Build resilient systems at scale
28–30 October 2015 • Amsterdam, The Netherlands

Speaker Slides & Video

Presentation slides will be made available after the session has concluded and the speaker has given us the files. Check back if you don't see the file you're looking for—it might be available later! (However, please note some speakers choose not to share their presentations.)

Anna Shipman (Government Digital Service)
Slides:   1-PPTX 
Hosting is one of the most time-consuming barriers for new digital services, and usually involves duplicating work done elsewhere. I’ve been leading a team prototyping a PaaS for the UK government as a potential solution to that. This talk will share what we’ve learnt so far and discuss some of the main challenges for building a PaaS in government.
Julien SIMON (AWS), Antoine Guy (Viadeo)
Slides:   external link
Viadeo is the #1 professional social network in France with over 9 million members. In early 2015, we decided to migrate 100% of our physical infrastructure (about 250 servers with a strong backend flavor) to Amazon Web Services. Covering both technical and non-technical topics, this presentation is a real-life account of everything that went right or wrong.
Steve Workman (Yell)
Slides:   external link
In a world where responsive web design is common, how can the old guard keep pace? Is there still room for adaptive web design in the increasingly responsive web, and can it perform better for your users and your organisation? Steve explores how Yell takes an adaptive approach to keep performance high.
Terry Bernstein (Verisign)
Slides:   1-PPTX 
New cloud-based GSLB services can elevate global load balancing from a supporting technical role to a versatile, cost-effective solution for meeting strategic business goals and gaining a competitive advantage. This presentation will review how, using the Lua programming language, one can utilize a DDoS-resilient, cloud-based service to implement advanced GSLB scenarios.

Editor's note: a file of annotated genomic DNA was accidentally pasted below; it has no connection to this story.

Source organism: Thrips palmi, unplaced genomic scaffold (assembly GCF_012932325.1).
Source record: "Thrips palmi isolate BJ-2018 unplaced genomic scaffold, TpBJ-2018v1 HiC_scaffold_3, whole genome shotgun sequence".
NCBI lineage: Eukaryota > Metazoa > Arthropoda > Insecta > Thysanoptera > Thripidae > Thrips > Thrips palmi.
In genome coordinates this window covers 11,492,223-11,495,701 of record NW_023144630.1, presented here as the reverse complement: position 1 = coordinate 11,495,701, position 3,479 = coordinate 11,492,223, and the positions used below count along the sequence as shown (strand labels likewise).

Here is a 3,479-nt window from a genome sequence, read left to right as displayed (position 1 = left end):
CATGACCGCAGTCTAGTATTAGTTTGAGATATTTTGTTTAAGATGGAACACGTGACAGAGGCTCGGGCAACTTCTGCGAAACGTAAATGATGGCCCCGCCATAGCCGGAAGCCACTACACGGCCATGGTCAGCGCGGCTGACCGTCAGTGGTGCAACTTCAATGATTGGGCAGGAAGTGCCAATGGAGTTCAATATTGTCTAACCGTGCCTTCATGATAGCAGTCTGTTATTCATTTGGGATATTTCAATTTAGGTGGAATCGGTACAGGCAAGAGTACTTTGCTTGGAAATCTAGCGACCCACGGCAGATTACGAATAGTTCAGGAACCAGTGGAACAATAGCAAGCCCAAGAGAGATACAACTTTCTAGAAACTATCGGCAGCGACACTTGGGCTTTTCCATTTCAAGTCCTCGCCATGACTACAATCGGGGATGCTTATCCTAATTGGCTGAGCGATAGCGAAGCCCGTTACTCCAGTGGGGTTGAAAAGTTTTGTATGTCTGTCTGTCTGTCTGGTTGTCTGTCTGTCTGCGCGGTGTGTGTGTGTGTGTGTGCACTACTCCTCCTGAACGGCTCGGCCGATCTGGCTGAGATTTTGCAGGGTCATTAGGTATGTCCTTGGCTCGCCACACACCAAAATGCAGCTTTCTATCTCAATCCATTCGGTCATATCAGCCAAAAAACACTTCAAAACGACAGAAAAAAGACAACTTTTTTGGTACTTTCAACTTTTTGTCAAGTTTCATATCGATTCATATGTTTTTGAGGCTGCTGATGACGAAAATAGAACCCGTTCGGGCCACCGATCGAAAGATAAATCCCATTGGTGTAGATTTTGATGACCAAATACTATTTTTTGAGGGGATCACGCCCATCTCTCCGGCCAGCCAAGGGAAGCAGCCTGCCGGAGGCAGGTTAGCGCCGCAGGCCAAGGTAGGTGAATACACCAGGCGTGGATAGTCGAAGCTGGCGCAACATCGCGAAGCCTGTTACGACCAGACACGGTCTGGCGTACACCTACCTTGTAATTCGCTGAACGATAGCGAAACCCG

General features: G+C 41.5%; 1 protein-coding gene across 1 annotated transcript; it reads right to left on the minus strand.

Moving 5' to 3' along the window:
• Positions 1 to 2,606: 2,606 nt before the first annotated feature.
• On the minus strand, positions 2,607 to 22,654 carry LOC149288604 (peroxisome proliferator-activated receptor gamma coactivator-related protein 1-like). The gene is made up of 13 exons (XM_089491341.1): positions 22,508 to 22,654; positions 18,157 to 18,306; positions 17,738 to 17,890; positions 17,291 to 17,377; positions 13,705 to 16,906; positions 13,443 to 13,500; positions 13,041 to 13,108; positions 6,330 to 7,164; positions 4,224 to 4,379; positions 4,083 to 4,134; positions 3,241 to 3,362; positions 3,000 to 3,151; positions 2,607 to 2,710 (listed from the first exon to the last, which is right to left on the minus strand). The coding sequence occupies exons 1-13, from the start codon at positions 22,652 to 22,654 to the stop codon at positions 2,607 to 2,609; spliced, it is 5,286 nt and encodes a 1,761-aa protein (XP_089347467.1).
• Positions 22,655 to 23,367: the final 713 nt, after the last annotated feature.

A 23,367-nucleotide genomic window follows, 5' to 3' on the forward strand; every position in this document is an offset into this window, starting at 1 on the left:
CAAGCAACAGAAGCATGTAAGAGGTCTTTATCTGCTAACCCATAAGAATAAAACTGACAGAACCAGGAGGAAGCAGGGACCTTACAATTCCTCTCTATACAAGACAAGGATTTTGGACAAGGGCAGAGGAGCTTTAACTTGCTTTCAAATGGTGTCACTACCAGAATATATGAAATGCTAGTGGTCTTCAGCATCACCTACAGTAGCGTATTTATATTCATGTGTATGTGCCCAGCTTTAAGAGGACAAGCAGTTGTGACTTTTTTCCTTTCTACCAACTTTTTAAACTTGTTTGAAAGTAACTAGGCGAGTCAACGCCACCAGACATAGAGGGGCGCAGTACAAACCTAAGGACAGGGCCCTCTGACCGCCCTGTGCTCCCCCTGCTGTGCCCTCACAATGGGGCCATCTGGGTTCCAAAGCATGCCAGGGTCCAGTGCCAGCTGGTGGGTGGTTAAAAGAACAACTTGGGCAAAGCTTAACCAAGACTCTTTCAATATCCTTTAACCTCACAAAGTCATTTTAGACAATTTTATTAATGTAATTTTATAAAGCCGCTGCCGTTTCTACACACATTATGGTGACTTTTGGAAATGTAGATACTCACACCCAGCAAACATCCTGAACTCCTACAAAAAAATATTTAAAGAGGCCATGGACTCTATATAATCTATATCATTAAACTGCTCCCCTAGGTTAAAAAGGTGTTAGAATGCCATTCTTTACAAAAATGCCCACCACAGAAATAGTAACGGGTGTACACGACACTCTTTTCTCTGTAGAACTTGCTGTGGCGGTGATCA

Sarah Wells (Financial Times)
Slides:   1-PDF 
You've heard all about what microservices can do for you. You're convinced. So you build some. Reasoning about your functionality is way easier: these services are so simple! Then you get to the point where you have 35 microservices, and all the monitoring and alerting tactics you used for your monoliths are a complete disaster. Something needs to change and this talk will explain what and how.
Bart De Vylder (CoScale)
Slides:   1-PDF 
With the overload of metrics from your users, applications, and systems, keeping track of performance can be a daunting task. In this session we discuss how to apply data science techniques to technical and business metrics, in order to understand performance anomalies and their impact on your business.
Frederieke Ubels (bol.com), William de Ronde (bol.com)
Slides:   1-PDF 
Bol.com has been growing bigger and faster for years, with all the growing pains of more people, a larger and more complex landscape, sharing codebases, more and more dependencies, and bottlenecks. You’re always waiting for somebody, and there’s always somebody waiting for you. To battle this we decided to enable everybody to implement their own vision on DevOps – a great journey towards autonomy!
Doug Sillars (AT&T)
Slides:   1-PPTX